A lazy summer afternoon spent in a hammock with a glass of lemonade and good book sounds perfect, doesn’t it? But where do you store your books while you’re not reading them? We’ve rounded up our four favorite ways to display your books and organize your bookshelf.


This trend has been all the rage for a while…and we hope it doesn’t go away! A rainbow of books is incredibly playful, inviting, and fresh. While some argue that books can be hard to find this way…color is a powerful memory trigger, and you’d be surprised at how easily you are able to remember that your beloved copy of The Very Hungry Caterpillar has a white cover.

This whole-wall bookshelf from Elsie of A Beautiful Mess is stunning. To keep this to a strictly rainbow palette, books that are white, brown, or black have been stored elsewhere.

Looks like these color-coordinated bookshelves by the amazing Eliza Morrill are both kiddo and doggo approved!


Follow the flow that most bookstores have, and organize your books by genre. This makes it easy to choose a book that suits your mood. Start with two main categories: non-fiction versus fiction, then sort from there, depending on what’s in your collection.

Common fictional categories are: fantasy, sci-fi, mystery, thriller, romance, westerns, dystopian, contemporary, and comics or graphic novels. Common non-fiction categories are: biographies, cookbooks, how-to, self-help, travel, academic/research.

We adore this reading nook by Teal, a teacher in the Pacific North West who shares glimpses of her dreamy reading room, along with book ratings and recommendations.


Organizing alphabetically may be the easiest way to sort if your bookshelves are used by your entire family, versus by genre—what may feel like sci-fi to you could be considered a thriller by your significant other. And alpha by book title may get confusing when it comes to titles that start with “A” or “The,” so we suggest using author last name.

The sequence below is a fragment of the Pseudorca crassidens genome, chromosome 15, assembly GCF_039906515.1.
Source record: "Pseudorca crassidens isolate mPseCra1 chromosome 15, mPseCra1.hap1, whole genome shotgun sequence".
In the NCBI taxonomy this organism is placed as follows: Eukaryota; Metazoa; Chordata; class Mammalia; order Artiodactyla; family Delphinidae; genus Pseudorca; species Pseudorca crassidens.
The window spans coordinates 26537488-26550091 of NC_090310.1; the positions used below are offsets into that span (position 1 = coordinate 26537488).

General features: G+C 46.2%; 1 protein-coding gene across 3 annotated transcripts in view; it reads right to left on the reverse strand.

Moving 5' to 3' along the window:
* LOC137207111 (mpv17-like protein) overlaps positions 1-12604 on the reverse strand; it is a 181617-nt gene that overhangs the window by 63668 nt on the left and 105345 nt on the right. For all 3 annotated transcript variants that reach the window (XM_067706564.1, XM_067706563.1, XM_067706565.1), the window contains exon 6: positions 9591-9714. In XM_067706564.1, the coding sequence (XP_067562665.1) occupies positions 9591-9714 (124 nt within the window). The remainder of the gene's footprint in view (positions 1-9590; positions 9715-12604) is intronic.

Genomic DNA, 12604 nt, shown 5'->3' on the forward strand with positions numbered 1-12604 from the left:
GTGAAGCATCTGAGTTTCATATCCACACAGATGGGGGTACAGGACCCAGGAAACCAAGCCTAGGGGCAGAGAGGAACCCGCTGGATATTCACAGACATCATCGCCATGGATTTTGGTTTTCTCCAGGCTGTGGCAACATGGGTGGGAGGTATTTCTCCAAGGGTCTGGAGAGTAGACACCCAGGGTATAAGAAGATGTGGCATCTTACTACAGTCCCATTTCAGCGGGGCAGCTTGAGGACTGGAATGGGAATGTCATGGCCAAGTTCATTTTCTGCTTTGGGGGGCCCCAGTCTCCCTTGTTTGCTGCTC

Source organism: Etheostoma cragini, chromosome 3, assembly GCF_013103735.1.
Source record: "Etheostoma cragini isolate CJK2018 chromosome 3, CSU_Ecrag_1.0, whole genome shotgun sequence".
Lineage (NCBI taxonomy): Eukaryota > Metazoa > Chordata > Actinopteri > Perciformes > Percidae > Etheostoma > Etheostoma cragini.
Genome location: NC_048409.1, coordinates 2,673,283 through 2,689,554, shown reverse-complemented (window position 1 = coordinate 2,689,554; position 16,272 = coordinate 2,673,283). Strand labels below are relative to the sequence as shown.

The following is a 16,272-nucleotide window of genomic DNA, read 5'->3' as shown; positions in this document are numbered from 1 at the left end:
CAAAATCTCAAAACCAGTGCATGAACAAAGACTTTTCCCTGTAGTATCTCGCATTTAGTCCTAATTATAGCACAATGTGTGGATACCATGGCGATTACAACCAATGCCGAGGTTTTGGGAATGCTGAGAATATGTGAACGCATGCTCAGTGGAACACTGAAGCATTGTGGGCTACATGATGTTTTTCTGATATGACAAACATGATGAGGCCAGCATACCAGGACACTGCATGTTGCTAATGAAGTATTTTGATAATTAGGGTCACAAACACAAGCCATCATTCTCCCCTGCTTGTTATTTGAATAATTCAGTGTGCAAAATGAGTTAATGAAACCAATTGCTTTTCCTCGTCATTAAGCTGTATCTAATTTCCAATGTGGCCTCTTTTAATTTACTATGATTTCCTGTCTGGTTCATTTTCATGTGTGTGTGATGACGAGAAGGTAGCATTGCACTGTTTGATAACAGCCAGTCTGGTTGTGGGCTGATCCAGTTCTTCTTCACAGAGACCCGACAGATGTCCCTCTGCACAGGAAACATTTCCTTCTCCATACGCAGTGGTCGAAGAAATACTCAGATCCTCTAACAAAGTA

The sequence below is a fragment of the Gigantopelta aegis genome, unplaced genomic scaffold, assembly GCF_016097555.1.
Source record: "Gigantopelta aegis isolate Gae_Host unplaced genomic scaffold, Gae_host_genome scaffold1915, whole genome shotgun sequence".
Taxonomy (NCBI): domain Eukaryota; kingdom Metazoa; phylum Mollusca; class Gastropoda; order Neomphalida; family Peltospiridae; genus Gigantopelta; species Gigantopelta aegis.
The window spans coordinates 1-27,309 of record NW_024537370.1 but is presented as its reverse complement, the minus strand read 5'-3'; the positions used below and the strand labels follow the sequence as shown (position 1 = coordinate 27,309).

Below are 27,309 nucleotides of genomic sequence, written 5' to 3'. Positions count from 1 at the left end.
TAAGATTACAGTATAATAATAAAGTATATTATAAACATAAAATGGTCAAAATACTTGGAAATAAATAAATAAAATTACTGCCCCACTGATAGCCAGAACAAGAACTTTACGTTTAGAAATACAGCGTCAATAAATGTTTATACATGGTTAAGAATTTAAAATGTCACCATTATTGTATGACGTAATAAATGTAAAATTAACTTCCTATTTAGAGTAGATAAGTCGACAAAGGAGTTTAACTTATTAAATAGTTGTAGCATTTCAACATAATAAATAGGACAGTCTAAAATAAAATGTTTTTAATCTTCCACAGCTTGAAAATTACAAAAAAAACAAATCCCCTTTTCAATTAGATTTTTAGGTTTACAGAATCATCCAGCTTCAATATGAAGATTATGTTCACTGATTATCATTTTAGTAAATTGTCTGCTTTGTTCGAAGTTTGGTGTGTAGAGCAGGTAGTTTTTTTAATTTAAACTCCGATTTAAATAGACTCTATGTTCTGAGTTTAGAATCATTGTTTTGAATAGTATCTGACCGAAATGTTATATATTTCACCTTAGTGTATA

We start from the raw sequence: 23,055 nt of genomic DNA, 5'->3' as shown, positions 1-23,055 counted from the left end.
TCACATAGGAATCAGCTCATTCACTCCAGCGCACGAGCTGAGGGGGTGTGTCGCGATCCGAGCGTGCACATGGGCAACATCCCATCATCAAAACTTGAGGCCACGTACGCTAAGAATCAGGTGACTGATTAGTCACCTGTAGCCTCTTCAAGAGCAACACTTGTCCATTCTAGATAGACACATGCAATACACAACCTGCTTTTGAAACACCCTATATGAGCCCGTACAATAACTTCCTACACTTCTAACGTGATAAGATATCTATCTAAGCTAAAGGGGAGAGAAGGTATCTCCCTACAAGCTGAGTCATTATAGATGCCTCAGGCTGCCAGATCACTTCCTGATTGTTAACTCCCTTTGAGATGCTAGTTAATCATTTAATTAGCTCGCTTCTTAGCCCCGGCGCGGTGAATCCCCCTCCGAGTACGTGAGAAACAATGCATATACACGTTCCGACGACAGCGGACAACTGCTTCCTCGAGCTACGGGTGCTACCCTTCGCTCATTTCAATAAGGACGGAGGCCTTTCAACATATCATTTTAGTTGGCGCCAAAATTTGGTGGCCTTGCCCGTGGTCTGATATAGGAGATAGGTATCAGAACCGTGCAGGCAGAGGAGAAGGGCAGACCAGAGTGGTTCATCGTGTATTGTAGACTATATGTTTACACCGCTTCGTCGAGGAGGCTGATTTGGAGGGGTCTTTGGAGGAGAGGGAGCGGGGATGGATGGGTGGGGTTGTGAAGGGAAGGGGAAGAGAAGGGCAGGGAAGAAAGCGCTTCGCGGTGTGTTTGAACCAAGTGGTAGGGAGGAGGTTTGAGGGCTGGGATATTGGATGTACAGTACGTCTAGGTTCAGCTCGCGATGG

We love the organic flow of this lovely study, designed by Haslington House.


If you’re an avid reader, the easiest way to organize may be chronologically by date read. To begin with, organize your books vaguely by color or size, leaving ample room on the the top and bottom shelves. As you acquire new books, place them on your top shelves in your “to be read soon” location. As you read them, move them to the lower shelves. To keep things further organized, on the lower shelves, you can have three sections:

  • read and loved – keep!
  • read and undecided – keep for now.
  • read and ready to pass along.

Then when you’re ready to donate your used books quarterly or annually, it’s easy to gather the later grouping and make room for new books!

The addition of plants keep this bookshelf by Fabriksen feeling light and bright.

How do you organize your beloved books? Have we missed an organizing hack? We want to hear about it! 

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Throughout the process Jennifer works side by side with each client, giving them the attention and personalized service they want and deserve to eliminate guesswork and maximize results.

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